We’re not alone, however. Unbeknown to us previously, other DC characters are also residents here, many of whom are magic and one of which is in an interesting romantic triangle with both Jason Blood AND the Demon. Another is a female version of a long-time character that we previously thought of as male. (And we have previously met this female before.) I’m being deliberately coy about the identities of these characters because their revelations in the issue are very surprising — and because I think that Demon Knights may not have been one of people’s obvious first choices for the week. They should reconsider that.
There are still a lot of mysteries to be revealed in subsequent issues, but this book is on solid, if somewhat obscure, foundations. Writer Paul Cornell loves writing about England (Captain Britain and MI-13, Doctor Who) — being a Brit himself obviously helps. Diogenes Neves is a Brazilian artist (New Mutants, Green Arrow) with a great eye for interesting “camera” angles. His work looks great inked by Ocair Albert (Brightest Day, Green Lantern).
If Demon Knights keeps up this level of quality and fun, it could be the sleeper hit of the New 52.
Frankenstein: Agent of S.H.A.D.E. #1
Upfront: I asked Johanna to review this one, as I thought that she’d read more DC Frankenstein stories than I have (which is none). Here are her thoughts:
After enjoying Jeff Lemire’s take on the character in the Flashpoint miniseries (the only one of that event I enjoyed), I was anticipating this series, but for me, the opening wasn’t promising, since it evoked a Vertigo horror story more than the twisted team of the Creatures of the Unknown. That action group, or rather an updated Creature Commandos, shows up, but they’re apparently not the same characters we were reading about just a month ago. I know this is supposed to be a fresh start, but in that case, why is it the same setup as before? The characters are too close to their previous versions to stand alone, but too different to satisfy anyone wanting a followup. It’s all confusing.
I think that’s part of the intent, actually, that the book is going for a Morrison-like “mad science” collection of craziness. I was reminded of the recently lamented Xombi in the weird ideas shoved into the first few pages of the trip to S.H.A.D.E. headquarters, but with captions explaining everything to us (supposedly as spoken computer interfaces), it seemed to be trying too hard at the same time it’s treating us like we’re stupid.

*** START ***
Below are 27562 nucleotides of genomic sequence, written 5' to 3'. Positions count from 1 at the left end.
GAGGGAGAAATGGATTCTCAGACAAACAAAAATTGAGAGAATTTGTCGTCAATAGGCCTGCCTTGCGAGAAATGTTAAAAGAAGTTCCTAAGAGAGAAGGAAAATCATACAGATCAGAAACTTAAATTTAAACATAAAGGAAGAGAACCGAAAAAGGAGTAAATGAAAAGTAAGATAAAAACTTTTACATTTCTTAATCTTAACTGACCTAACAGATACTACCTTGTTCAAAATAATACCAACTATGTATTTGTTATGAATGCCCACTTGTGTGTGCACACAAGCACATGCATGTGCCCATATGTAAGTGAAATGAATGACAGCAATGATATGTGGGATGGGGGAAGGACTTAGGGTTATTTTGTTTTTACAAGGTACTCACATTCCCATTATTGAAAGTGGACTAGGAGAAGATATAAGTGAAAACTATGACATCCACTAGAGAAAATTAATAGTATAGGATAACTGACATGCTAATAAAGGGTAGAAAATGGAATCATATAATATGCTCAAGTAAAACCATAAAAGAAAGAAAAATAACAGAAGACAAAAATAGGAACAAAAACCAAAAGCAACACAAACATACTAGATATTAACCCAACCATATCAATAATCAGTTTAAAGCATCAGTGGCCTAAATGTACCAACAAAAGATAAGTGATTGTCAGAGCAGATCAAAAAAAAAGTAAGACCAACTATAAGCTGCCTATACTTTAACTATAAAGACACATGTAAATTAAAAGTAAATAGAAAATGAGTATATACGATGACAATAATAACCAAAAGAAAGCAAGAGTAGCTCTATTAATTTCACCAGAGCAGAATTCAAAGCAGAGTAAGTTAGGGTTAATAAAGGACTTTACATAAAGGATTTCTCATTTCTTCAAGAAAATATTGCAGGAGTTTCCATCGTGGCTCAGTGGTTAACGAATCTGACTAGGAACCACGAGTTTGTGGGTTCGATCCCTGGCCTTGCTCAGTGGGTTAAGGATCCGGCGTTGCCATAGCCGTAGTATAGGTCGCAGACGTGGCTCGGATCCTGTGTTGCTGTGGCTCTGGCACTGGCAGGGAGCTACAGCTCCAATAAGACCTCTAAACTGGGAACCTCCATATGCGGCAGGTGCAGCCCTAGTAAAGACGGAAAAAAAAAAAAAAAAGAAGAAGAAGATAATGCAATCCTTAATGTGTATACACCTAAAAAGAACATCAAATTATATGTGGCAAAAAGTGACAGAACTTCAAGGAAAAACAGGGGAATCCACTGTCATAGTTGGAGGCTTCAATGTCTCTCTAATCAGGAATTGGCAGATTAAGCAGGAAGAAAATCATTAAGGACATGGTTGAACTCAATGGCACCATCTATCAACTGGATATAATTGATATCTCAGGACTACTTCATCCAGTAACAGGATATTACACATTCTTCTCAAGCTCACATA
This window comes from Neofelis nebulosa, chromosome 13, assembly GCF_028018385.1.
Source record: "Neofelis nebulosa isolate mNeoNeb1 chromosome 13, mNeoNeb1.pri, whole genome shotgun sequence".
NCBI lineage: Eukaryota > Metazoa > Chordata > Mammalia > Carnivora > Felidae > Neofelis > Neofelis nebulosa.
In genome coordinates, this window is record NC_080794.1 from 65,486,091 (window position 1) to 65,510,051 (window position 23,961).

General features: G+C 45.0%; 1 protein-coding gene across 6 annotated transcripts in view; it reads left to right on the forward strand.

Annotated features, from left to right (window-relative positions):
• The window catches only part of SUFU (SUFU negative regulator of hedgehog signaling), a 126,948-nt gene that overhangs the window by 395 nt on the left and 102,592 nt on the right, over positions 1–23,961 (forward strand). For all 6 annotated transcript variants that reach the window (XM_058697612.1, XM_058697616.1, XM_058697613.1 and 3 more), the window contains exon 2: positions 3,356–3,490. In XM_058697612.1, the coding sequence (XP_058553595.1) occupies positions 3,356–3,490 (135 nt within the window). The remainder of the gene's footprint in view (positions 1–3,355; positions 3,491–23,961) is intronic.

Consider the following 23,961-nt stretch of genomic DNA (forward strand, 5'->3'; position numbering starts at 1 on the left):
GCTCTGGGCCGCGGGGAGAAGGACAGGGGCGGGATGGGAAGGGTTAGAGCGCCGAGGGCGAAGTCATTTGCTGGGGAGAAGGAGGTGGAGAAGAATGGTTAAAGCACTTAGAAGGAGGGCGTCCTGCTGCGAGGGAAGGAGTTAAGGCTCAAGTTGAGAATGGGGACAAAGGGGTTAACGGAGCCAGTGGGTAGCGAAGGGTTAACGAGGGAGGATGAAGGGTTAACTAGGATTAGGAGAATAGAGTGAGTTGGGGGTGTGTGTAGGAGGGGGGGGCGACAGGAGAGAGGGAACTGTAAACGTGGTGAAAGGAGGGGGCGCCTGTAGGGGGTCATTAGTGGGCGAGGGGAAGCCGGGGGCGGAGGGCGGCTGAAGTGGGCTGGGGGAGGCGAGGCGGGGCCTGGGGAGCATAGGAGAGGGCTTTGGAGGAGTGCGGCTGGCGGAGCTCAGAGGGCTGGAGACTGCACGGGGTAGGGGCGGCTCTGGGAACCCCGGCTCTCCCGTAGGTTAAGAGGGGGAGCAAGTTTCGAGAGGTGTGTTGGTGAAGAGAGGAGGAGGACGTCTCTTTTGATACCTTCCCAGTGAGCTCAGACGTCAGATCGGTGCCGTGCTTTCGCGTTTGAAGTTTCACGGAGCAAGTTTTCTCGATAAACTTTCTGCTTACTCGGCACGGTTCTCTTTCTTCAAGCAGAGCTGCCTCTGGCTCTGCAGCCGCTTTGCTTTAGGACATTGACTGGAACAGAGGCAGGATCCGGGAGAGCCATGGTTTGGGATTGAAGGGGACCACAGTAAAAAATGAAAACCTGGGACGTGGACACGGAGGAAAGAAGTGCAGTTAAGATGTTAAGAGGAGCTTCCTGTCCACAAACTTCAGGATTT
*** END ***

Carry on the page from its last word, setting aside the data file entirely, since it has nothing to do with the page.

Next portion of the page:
The actual conflict sends Frankenstein and some other monsters against an even less-defined group of creatures, so I have nothing invested in it. Alberto Ponticelli’s art has a nicely European feel to it, with multifaceted ink lines giving everything a slightly uncertain look, but when it comes to story content, this is flat and disappointing. I have no reason to want to see any more of these characters or care about what happens to them.
Well, that’s more than I had to say. I think there were a lot of high hopes for this one. Maybe they can recover some of that soon.
Green Lantern #1
Upfront: I was really enjoying the Geoff Johns/Doug Manke GL… until this year, where it seemed to jump the rails. No Hal Jordan for months, and the big GLC crossover boiled down to just the four human Lanterns. What’s up with that?
Nice course correction, gentlemen. DC told us that Green Lantern was one of the series that wasn’t going to be affected much in the New 52, and they didn’t lie. This issue starts immediately after the conclusion of “War of the Green Lanterns” with Sinestro a new GL (wha?). Hal Jordan has been stripped of his ring and unceremoniously dumped back on Earth, where he’s trying to sort out his life. Since we haven’t seen Hal since… a long time, his return is long overdue. Johns shows us that Hal can still be a hero without the ring (albeit a misguided one), and that Carol Ferris still cares for Hal (bailing him out of jail), plus we discover that Carol retains memories of her recent Star Sapphire involvement.
Which leads to — maybe — the only change in the book for the New DCU, the apparent jettisoning of Hal’s previous girlfriend, “Cowgirl”. She’s not mentioned at all, while Carol and Hal appear to grow closer, until Hal pulls a brainless move. Of course, if Carol and Hal are again an item (as in the movie), Cowgirl is now excess baggage to the story. The only reason that Hal seemed attracted to her was that she was an “action girl” — a risky test pilot like Hal himself. That role is no longer needed since Carol herself now has an “action girl” role as Star Sapphire. (Besides, if I was dating someone who just disappeared without notice for three months, I’d be gone too.)
It looks like we might be on Earth for a bit, as Johns accelerates the inevitable showdown between Hal and Sinestro (who has Hal’s ring). So, Green Lantern is good stuff — not quite “awesome” yet (too soon to tell), but “back on track after a slump” is not too bad either.
Upfront: Never read a Grifter comic book, but I know a little of what the character is all about.
This comic didn’t impress me at all. It seemed like the first 20 minutes of a movie that I’ve already seen and had already forgotten about. So my first reaction is that this is yet another comic book masquerading as a proposal for a movie.
Writer Nathan Edmonson has set up a bunch of mysterious goings-on here, but somehow, I doubt that I’ll care enough to pick up subsequent issues to find out about them. Maybe I’ll just wait for the movie — after the DVD is dumped in a cut-out bin.
I liked Cafu’s art on T.H.U.N.D.E.R. Agents, and his covers are great, but here it looks unfocused. Perhaps that’s due to the uninspiring coloring (Andrew Dalhouse) and wispy inking (Jason Gorder). There are a few stand-out panels here and there, but a few panels does not a story make.